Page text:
Interviewer: What issues are most important to you in the population you work with?

Sarah Matteson, LMSW: “Some of the biggest issues I face are related to differing policies depending on how you exited foster care. We need policies that streamline the resources for all students who experienced foster care, not just ones who exited in certain ways. Students should be provided with all resources available to them; ETV, tuition waiver, Medicaid, SIL, etc. Students who experienced foster care, regardless of the outcome, need the support and financial backing. They need more time to complete their education and we need to have policies and practices that allow that. Another issue is leaving care/adoptive homes without a support system. If CPS cannot provide that support system, we need to ensure it is still there. Who else could we look at? Is 16/17 old enough to start reconnecting with birth family to build a support system? Too often I see students reach back out to family members once they start college and it can negatively impact their education. Could we offer that connection earlier, while they are still in a protective environment?”

Interviewer: If there was one thing you could change to better assist the individuals you work with, what would that be? 

Sarah Matteson, LMSW: “I would put more money towards prevention and education. If we can get into a home prior to abuse/neglect occurring and provide resources and education, we could eliminate the trauma of removal while strengthening the family. If we can continue to engage with those family’s long term, work with getting the kids into universities or trade programs when they are older, that can lead to generational changes.”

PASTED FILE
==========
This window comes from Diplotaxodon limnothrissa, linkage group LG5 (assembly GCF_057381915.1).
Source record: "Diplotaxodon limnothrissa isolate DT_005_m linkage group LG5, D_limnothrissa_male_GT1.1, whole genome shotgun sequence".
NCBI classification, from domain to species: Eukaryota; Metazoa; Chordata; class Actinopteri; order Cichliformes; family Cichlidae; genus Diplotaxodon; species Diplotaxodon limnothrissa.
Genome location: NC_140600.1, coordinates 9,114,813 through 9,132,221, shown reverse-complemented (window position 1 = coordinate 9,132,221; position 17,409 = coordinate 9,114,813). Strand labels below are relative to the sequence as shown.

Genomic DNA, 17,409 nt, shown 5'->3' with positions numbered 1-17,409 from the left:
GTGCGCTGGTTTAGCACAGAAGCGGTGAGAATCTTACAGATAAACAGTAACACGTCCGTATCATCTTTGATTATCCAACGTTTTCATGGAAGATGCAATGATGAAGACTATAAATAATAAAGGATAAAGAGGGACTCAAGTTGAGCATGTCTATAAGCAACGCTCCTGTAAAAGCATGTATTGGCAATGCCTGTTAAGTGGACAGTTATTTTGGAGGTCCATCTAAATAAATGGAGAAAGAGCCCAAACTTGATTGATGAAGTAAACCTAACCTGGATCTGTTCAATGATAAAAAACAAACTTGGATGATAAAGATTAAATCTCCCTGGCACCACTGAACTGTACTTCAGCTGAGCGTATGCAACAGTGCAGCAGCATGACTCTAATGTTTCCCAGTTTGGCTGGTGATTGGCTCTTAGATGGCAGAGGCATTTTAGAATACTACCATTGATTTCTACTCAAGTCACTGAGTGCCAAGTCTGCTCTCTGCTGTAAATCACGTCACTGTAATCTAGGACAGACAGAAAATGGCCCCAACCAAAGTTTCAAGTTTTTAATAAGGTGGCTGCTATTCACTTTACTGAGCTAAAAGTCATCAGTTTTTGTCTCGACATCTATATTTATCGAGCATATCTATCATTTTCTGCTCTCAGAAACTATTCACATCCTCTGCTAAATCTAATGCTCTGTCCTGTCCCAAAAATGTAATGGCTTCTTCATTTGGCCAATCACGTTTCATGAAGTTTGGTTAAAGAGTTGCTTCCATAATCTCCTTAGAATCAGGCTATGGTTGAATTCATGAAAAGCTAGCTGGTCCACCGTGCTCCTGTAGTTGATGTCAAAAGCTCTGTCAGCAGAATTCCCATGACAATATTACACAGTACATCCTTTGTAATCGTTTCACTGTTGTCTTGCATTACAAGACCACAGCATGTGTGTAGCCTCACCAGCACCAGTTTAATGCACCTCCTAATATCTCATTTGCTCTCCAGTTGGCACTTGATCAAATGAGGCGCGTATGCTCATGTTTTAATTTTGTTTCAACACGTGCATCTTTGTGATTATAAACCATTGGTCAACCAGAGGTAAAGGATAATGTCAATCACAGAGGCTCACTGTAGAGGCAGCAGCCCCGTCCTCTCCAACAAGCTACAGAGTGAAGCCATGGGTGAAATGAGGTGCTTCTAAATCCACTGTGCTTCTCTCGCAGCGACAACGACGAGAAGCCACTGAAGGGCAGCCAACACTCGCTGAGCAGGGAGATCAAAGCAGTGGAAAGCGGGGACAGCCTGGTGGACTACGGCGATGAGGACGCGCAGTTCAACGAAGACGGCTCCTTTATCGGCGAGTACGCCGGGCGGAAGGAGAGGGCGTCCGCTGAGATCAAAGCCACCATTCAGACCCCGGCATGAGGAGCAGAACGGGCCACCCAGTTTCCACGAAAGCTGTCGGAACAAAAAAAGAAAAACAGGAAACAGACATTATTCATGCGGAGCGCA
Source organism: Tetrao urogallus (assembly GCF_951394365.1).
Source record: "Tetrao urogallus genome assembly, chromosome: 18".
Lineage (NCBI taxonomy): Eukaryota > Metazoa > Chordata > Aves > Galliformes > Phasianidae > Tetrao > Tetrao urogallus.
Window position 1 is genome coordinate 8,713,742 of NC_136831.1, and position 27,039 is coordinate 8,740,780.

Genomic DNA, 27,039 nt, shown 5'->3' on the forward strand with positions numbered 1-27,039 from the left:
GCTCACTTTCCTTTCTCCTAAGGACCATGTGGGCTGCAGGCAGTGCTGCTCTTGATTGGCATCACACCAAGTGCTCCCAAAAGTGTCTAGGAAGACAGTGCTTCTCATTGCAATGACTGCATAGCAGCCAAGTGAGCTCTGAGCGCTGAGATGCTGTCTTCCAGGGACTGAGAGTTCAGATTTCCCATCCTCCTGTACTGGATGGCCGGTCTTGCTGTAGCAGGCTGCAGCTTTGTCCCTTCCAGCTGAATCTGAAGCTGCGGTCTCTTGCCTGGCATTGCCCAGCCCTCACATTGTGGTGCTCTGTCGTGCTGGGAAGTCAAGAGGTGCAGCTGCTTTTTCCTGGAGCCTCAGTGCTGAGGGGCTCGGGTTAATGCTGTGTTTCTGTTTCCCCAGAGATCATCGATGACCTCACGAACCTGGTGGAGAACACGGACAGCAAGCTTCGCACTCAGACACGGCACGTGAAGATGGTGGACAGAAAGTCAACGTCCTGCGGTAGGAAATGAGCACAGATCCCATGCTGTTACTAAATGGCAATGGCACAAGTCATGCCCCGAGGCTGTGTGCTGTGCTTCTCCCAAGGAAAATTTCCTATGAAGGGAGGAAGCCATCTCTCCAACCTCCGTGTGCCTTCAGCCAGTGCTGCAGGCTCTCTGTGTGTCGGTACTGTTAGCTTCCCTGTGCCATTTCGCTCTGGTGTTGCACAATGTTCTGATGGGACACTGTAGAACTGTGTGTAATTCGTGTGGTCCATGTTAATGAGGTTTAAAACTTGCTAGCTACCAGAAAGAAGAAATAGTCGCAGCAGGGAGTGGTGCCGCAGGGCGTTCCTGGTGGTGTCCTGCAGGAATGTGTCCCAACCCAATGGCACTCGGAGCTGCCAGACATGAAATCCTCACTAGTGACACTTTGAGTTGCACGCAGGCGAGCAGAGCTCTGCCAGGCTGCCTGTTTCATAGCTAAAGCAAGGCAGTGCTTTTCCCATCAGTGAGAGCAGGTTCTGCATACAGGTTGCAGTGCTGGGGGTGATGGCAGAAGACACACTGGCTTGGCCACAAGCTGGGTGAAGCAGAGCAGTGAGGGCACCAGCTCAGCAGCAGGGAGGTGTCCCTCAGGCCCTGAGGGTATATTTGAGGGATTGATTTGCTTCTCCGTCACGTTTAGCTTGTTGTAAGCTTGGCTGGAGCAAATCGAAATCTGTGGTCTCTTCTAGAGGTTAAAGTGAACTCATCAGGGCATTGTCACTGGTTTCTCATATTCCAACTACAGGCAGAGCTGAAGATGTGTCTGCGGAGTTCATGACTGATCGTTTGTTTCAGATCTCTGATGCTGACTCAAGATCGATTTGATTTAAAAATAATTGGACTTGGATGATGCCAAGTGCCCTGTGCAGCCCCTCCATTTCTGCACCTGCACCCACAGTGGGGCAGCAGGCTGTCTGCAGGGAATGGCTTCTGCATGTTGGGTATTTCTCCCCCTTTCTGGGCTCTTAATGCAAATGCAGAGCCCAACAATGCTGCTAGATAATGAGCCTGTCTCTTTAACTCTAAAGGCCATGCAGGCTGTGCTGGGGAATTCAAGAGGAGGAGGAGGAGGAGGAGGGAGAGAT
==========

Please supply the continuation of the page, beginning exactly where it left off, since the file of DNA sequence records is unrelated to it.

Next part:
Interviewer: What is your favorite thing about being a Social Worker?

Sarah Matteson, LMSW:

“My favorite thing about being a Social Worker is seeing a person’s life change when they realize they are in charge and they have the resources they need to be successful.”

“When a person is in a place to take responsibility and act, when I am no longer needed as a Social worker, that is my favorite. It is like when a toddler is learning to walk, the adult cannot walk for them, but we can offer toys that help them stand, toys that help them walk, a hand to hold, and finally, a voice to cheer from the sides. Social work is about offering the toys/tools to help a client walk, a hand to hold when they are almost ready for that independent first step, and then a voice cheering from the sidelines when they start toddling independently, and if they stumble, we are there to help them back up. But they are the ones learning to walk. And when they succeed, it is amazing.”

Interviewer: What advice would you give to someone who is pursuing a career as a Social Worker?

Sarah Matteson, LMSW: “Social work is something that is a part of who you are, it is not just a job you do. I don’t stop being a Social Worker because it is 5:00, it is always a part of me. I am a Social Worker because I can’t look at a person addicted to drugs and not see the spiral of despair that led to that addiction. I am a Social Worker because I cannot look at a student failing a class and not see the underlying emotional stress of feeling alone on campus…If you want to be a Social Worker, my advice is to practice a lot of self-reflection. We are all raised with judgements and preconceived notions about others, what are yours? Can you overcome them? Can you name a type of person you could never work with, but still find the good in them to work with them anyways?”

Social Worker Spotlight McKenna Johnson

McKenna Johnson

Anastasia Price (Interviewer): What personal experiences would you say has most equipped you to be a Social Worker?